Eric Biber, Professor

Closed (1) Comprehensive Assessment of Land Use Entitlements (CALES)

Applications for fall 2021 are now closed for this project.

California's housing crisis is well known, and in large part attributed to the inadequate supply of housing across multiple income levels. This is an empirical legal research project that explores the relationship between local and state land use regulation and housing supply. We will examine entitlement processes in selected California jurisdictions to understand how individual land use regulations— be it zoning, specific plan, environmental or design review—impact development approval timelines and procedural and substantive standards.


Undergraduate Research Apprentices will be required to read background literature, which will include public policy, planning, and legal texts. The URAPs will primarily assist with interview transcription. Opportunities for data collection, data analysis, mapping in ArcGis, and other legal research are also available depending on the URAP's background skills and experience.

Through the process, URAPs will observe and learn from both law students and law faculty on how to gather relevant legal texts, how to read legal texts, and how to contextualize related qualitative data. URAPs are expected to participate in one on-campus training and orientation session and weekly check-in calls. Participants must also submit weekly time sheets. Time commitment is negotiable, but a 3-5 hour per week minimum is preferred. Failure to comply with these requirements can result in your removal from the project.


Day-to-day supervisor for this project: Raine Robichaud, Staff Researcher

Qualifications: Required skills include strong note taking skills and experience working with data in excel format. Desired skills include experience with reading legal texts, working with data in mapping and data visualization interfaces, working with secondary, big, and open data to gather data from the American Community Survey for census tracts, and experience with ArcGIS. Please apply through the online interface, and send an additional email with a resume, brief writing sample, and one reference to Raine Robichaud rrobichaud@berkeley.edu. No reference letter is required; students need only submit the name of one person who supervised them in a job, internship or other research activity. Please provide their name, title, email address, phone number, and a brief description of your relationship.

Weekly Hours: to be negotiated

Related website: https://www.law.berkeley.edu/research/clee/research/land-use/getting-it-right/

Closed (2) Cannabis and Land Use Legal Research

Applications for fall 2021 are now closed for this project.

Principal Investigators: Eric Biber, JD, MS and Moira O’Neill, JD

This project will generate a comprehensive dataset on how outdoor cannabis cultivators are navigating the local government approval process in selected California counties where most outdoor cannabis cultivation is occurring. The study’s unique dataset and related analysis will provide important and in-depth insights into how local governments regulate cannabis cultivation and the conditions local governments are imposing on outdoor cultivation operations. The analysis will help assess whether and to what extent local government regulation might deter cultivators from legal compliance, and whether current local regulation may undermine the goals of the statewide legalization initiative, Proposition 64, which sought to create a functional legal market for cannabis.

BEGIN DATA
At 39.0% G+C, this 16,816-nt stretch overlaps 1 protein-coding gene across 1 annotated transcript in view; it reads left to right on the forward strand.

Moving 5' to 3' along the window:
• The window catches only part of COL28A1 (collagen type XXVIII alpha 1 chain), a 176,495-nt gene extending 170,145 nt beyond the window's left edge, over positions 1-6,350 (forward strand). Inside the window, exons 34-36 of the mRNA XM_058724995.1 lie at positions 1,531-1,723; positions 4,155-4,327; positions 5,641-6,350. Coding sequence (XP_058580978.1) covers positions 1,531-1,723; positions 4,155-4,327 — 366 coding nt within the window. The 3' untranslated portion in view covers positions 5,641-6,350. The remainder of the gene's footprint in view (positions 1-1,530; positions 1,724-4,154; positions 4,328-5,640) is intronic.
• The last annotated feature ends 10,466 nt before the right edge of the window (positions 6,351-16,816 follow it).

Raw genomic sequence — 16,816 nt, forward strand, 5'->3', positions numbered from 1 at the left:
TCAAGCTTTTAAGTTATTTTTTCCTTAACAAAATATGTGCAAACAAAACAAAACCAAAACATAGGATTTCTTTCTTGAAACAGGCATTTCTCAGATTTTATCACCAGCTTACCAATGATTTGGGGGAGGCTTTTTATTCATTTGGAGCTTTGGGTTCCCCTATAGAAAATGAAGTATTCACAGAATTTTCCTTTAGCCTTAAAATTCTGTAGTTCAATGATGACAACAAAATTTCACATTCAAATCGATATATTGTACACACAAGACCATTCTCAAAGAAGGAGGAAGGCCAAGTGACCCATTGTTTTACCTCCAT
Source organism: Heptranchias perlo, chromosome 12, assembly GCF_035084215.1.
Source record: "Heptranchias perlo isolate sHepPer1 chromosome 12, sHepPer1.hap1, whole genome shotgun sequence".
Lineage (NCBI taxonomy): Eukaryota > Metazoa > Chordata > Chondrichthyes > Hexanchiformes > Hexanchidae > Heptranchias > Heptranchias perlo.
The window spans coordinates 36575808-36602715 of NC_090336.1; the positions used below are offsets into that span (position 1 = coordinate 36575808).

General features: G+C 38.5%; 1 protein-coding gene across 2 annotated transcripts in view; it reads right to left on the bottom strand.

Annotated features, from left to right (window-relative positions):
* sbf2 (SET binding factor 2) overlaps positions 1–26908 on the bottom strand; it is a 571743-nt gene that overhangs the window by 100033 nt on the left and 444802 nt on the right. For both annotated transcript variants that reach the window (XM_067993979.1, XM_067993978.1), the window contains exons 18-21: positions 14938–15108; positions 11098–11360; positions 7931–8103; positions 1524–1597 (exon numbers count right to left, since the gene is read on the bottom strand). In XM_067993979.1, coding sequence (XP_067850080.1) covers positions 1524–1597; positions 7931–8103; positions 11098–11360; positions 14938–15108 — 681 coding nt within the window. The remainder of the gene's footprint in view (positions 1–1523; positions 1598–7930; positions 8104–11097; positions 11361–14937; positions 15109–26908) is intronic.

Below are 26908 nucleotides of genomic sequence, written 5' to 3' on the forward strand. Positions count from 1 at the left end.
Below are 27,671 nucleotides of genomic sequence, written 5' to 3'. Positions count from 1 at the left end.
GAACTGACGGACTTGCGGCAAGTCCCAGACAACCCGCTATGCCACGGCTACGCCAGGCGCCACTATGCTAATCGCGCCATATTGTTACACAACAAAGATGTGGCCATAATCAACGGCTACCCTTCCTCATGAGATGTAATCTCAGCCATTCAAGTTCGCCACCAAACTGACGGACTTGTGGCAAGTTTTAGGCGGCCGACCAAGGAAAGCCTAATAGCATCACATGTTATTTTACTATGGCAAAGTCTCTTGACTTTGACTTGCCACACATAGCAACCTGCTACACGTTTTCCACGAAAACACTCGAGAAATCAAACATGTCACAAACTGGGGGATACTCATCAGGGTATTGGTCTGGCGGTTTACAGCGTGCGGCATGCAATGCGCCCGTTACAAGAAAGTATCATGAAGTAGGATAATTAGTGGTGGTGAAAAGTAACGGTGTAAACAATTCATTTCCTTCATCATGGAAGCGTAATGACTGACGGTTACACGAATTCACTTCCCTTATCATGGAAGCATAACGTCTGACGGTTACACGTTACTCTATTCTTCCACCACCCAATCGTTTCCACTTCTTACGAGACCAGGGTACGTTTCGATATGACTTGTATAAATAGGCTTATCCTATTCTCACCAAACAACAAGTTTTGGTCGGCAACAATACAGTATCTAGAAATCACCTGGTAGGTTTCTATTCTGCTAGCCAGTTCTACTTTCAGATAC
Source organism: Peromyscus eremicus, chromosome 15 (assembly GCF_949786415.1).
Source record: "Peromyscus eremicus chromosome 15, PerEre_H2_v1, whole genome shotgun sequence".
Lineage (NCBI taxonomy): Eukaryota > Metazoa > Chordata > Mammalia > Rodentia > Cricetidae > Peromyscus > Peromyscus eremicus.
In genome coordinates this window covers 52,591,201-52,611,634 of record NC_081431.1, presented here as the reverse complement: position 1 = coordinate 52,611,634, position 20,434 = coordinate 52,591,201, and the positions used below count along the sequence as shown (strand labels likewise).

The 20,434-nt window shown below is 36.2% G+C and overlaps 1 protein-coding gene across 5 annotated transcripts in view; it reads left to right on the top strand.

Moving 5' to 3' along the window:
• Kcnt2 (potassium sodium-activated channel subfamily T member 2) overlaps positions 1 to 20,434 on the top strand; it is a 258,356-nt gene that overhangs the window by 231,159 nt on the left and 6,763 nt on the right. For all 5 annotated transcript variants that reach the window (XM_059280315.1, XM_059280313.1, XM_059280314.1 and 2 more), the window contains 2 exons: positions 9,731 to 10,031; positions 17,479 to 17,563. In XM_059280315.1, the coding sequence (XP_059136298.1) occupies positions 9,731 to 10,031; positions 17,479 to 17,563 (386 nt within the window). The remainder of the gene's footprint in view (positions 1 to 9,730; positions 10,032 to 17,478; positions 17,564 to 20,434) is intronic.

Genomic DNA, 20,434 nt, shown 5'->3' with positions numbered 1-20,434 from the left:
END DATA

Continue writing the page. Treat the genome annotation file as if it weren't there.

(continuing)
This empirical legal research project explores the relationship between local and state land use regulation and cannabis cultivation. We examine regulatory processes in selected California jurisdictions to understand how the permitting process and land use regulations — be it zoning or environmental review—affect the establishment of legal cannabis cultivation in California.


Undergraduate Research Apprentices will be required to read background literature, which will include public policy, planning, and legal texts. The URAPs will primarily assist with data collection. Opportunities for data analysis, data visualization, mapping in ArcGIS, and other legal research are also available depending on the URAP's background skills and experience.

Through the process, URAPs will observe and learn from both law students and law faculty on how to gather relevant legal texts, how to read legal texts, and how to contextualize related qualitative data. URAPs are expected to participate in one training and orientation session and as needed check-in calls. Time commitment is negotiable, but a 3-5 hour per week minimum is preferred. Failure to comply with these requirements can result in your removal from the project.
, Staff Researcher

Qualifications: Required skills include strong note taking skills and experience working with data in excel format. Desired skills include experience with reading legal texts, working with database tools (especially STATA), data visualization interfaces, working with secondary, big, and open data to gather data from the American Community Survey for census tracts, and experience with ArcGIS. Please apply through the online interface, and send an additional email with a resume, brief writing sample, and one reference to Raine Robichaud rrobichaud@berkeley.edu. No reference letter is required; students need only submit the name of one person who supervised them in a job, internship or other research activity. Please provide their name, title, email address, phone number, and a brief description of your relationship.